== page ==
If you own, or have heard any of Psychocandy, JAMC's brilliantly apocalyptic debut, you'll know what the Reid brothers are capable of. And although 'Automatic' isn't quite up to their early standards, it is a fine rock n roll record nonetheless.
The squall of feedback is all but gone, as is their habit of recording in disused tube lines, but this isn't necessarily a bad thing, making the album as a whole more accessible than its predecessors.
Opener 'Here Comes Alice' is fairly standard fare, with some nice 'doo doo doo's towards the end, whilst 'Blues from a Gun' apes Dylan lyrically, but is years apart sonically.
Highlight of the album for me is 'Between Planets', a track which surges along with a guitar part so uplifting, it renders the lyrical content obsolete.
It's hard to say exactly how this album fits in with the rest of JAMC's canon, and more difficult still to imagine its place in the UK scene on its release. It is clear however, that it has been extremely influential, possibly more so than Psychocandy, due to the band's heightened pop sensibilities. But, as an introduction to one of the finest bands to come out of East Kilbride, this is ideal.
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on 12 March 2010
Automatic is the third album by Scottish alternative rock band The Jesus and Mary Chain. The Mary Chain on this record is basically the core duo of brothers William and Jim Reid, with a drum machine providing percussion, and even a synthesizer filling in on bass guitar. At this point in the band's career they were veering away from the 1-2 minute punk tunes and trying to assert themselves as musicians who had a love for creating beautifully chaotic perfect pop songs. The Jesus Mary and Chain are one of those forgotten alternative indie 80s bands. Highly influential and ahead of their time the Jesus Mary and Chain combined punk, pop, sludge, noise, and walls of feedback to create some of the most inspiring music to come out of the early indie scene. As for sibling rivalry, these two make the Noel and Liam (Oasis) look like pusycats

What makes TJMC so great is that they sang songs about sad, depressing themes, but yet played them with a pop sensibility. ". The songs are depressing psychotic miserable tunes equipped with the usual wash of feedback and distortion, but yet makes you want to sing and dance. The Jesus Mary and Chain sound is what would happen if the Velvet Underground got into a fight with the Beach Boys or if Echo and the Bunnymen collided with the Smiths and Joy Division and were given the kiss of life by the Cure. Better than all of their competitors, they never quite made it past the finishing line. The Jesus Mary and Chain masterfully blend and craft catchy pop tunes and disfigured them beautifully with feedback and distortion.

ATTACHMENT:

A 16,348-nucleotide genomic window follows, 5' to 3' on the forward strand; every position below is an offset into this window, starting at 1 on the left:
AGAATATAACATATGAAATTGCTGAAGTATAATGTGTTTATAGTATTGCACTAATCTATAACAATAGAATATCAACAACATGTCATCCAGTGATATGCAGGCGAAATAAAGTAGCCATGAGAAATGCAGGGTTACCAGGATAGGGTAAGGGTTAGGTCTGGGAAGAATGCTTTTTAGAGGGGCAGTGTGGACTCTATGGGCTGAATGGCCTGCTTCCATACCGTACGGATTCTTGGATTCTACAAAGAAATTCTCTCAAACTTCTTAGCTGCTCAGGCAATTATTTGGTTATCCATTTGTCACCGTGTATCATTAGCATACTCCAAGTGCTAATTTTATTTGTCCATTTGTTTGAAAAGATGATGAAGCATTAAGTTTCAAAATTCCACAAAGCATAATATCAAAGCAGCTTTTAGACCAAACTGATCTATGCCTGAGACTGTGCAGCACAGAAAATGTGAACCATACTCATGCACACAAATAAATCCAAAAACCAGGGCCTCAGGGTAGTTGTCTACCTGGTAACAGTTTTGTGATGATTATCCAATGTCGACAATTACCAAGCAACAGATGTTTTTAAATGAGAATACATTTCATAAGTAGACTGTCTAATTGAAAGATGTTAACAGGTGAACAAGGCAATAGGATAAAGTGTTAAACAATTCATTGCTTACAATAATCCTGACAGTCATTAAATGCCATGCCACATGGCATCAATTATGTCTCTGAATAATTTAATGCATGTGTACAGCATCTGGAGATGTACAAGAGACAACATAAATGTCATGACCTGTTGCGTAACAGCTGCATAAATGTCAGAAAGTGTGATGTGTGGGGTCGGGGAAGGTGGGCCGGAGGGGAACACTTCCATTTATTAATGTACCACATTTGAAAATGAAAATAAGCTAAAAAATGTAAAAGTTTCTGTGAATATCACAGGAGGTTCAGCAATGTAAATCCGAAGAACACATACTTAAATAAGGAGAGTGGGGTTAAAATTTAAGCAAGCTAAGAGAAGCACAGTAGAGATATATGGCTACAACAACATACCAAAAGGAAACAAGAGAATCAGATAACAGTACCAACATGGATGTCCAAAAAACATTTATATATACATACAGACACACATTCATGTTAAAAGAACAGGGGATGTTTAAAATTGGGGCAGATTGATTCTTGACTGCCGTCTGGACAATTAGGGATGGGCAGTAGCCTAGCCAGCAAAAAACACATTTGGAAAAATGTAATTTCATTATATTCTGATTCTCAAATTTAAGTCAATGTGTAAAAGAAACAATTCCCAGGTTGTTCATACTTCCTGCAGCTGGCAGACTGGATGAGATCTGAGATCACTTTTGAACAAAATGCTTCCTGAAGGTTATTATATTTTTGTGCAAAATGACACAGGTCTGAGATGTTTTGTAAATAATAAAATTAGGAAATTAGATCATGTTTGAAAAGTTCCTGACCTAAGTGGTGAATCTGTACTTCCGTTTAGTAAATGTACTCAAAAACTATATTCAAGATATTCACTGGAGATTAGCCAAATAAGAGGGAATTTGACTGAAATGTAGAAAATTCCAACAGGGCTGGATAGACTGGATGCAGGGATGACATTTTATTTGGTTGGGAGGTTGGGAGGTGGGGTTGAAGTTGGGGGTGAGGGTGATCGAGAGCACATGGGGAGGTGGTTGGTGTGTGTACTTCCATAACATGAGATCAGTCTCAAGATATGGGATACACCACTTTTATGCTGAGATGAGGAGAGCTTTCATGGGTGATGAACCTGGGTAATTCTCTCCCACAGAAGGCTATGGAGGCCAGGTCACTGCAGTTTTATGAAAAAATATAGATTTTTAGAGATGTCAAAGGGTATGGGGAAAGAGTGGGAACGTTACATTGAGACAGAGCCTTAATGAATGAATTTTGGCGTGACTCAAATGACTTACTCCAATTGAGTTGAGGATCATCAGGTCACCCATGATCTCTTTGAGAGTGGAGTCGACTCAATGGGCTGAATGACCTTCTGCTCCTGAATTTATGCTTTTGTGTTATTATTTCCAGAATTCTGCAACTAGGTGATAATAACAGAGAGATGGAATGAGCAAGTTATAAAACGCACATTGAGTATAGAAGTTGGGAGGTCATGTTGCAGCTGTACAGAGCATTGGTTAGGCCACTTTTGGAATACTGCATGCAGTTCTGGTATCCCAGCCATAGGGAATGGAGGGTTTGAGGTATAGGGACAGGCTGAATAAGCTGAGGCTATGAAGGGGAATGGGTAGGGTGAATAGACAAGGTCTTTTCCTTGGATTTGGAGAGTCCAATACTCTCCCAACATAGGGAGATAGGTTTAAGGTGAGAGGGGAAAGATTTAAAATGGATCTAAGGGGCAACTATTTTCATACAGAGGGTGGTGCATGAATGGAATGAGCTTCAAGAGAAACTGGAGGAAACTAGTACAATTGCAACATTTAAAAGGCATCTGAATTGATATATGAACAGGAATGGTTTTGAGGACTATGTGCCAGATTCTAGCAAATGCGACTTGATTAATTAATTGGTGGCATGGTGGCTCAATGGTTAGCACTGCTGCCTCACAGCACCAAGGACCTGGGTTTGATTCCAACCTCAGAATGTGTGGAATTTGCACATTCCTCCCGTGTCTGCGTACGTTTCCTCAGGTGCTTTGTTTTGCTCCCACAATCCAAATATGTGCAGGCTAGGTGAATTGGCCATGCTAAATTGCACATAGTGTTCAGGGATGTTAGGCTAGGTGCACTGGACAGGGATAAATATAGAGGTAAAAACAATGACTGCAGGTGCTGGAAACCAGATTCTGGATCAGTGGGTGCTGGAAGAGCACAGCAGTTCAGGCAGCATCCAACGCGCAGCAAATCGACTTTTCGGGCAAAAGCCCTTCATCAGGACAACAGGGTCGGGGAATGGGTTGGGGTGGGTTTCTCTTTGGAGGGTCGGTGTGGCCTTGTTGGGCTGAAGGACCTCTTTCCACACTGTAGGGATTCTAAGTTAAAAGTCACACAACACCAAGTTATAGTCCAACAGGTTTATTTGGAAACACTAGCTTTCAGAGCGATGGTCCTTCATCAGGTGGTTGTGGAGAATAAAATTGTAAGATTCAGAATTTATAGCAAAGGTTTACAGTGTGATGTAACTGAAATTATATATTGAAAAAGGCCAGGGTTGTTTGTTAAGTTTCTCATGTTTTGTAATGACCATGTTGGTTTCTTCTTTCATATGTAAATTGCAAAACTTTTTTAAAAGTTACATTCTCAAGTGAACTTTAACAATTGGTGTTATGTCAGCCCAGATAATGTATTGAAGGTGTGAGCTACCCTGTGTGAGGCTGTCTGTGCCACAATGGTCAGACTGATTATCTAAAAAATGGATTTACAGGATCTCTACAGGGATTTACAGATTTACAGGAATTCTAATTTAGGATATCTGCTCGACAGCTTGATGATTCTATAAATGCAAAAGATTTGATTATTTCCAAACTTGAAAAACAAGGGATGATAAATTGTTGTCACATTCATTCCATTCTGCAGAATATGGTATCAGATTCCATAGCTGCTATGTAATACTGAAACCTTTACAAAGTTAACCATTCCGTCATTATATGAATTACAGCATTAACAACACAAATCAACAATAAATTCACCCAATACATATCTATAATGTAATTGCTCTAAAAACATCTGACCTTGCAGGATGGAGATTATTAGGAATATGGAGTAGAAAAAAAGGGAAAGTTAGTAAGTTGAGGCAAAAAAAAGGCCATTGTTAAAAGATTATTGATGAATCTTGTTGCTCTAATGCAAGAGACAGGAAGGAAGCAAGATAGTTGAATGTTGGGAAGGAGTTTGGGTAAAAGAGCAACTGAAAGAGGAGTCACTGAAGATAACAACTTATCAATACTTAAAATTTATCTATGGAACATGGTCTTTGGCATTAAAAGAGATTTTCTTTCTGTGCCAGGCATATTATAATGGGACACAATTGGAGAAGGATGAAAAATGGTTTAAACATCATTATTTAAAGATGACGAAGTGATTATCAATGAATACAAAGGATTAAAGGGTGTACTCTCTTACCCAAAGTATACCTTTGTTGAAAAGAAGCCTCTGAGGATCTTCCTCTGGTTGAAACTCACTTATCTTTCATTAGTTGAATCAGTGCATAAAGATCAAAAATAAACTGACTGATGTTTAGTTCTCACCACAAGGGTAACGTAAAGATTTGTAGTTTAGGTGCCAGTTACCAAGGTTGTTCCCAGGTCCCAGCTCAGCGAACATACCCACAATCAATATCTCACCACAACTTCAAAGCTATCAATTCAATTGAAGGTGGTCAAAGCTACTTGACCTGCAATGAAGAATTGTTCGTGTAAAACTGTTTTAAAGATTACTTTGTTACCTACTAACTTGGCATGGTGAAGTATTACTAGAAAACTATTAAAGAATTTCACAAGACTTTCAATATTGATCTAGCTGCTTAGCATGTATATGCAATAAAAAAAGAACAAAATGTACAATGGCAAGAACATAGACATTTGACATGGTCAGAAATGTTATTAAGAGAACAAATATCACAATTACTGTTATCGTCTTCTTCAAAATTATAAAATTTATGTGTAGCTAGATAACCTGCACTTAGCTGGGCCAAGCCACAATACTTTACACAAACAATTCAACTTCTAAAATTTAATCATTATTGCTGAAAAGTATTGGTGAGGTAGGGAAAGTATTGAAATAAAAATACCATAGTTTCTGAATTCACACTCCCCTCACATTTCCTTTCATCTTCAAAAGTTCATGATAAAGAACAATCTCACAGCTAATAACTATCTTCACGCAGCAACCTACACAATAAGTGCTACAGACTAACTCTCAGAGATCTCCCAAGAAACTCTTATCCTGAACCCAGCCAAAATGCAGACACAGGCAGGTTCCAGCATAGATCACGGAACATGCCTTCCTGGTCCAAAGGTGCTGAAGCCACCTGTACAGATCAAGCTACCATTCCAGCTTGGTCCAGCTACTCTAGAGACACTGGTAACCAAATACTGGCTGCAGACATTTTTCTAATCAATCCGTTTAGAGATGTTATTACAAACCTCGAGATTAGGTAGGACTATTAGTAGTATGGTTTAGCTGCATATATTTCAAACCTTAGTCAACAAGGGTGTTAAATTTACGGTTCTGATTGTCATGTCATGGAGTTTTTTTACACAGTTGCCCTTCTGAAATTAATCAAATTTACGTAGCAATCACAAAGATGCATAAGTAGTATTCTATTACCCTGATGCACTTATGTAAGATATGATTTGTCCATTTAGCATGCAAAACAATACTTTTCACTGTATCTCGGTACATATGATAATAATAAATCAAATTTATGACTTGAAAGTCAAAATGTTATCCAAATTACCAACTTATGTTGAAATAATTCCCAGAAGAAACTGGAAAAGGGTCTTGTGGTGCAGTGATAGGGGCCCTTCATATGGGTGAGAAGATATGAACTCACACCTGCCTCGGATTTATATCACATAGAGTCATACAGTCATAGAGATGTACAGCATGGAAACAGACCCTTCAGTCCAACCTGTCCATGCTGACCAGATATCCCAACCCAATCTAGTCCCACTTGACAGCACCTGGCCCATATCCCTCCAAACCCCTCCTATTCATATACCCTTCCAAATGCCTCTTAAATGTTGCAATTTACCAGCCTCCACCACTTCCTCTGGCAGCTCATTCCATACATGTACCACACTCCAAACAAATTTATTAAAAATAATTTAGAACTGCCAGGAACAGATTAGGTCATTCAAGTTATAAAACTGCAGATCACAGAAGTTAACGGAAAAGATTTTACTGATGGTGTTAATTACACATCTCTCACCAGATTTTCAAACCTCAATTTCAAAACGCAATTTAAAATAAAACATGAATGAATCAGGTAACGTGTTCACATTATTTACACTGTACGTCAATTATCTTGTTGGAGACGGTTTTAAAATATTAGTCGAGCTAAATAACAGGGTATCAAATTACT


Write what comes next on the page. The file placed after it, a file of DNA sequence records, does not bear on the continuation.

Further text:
On 1989's AUTOMATIC, the Jesus & Mary Chain take the pop-tinged sound of DARKLANDS, and roughen up the edges with a slight industrial tinge. Though it's certainly not a complete return to the ferocity of PSYCHOCANDY. Automatic is a worthy attempt at taking back the fierceness that had been diluted somehow although the feedback isn't the dying tangle of their first album. .The sound is still fresh and exciting injected with venomous pop sensibilities complemented by powerful guitars and hardened melodies. The whole caboodle is raw but yet pure, an energetic rush of polluted and wonderful rock & roll soaked in class, cockiness and beautiful laziness. Take a peak into the world of Indie today and we can see their influence splattered liberally all over the place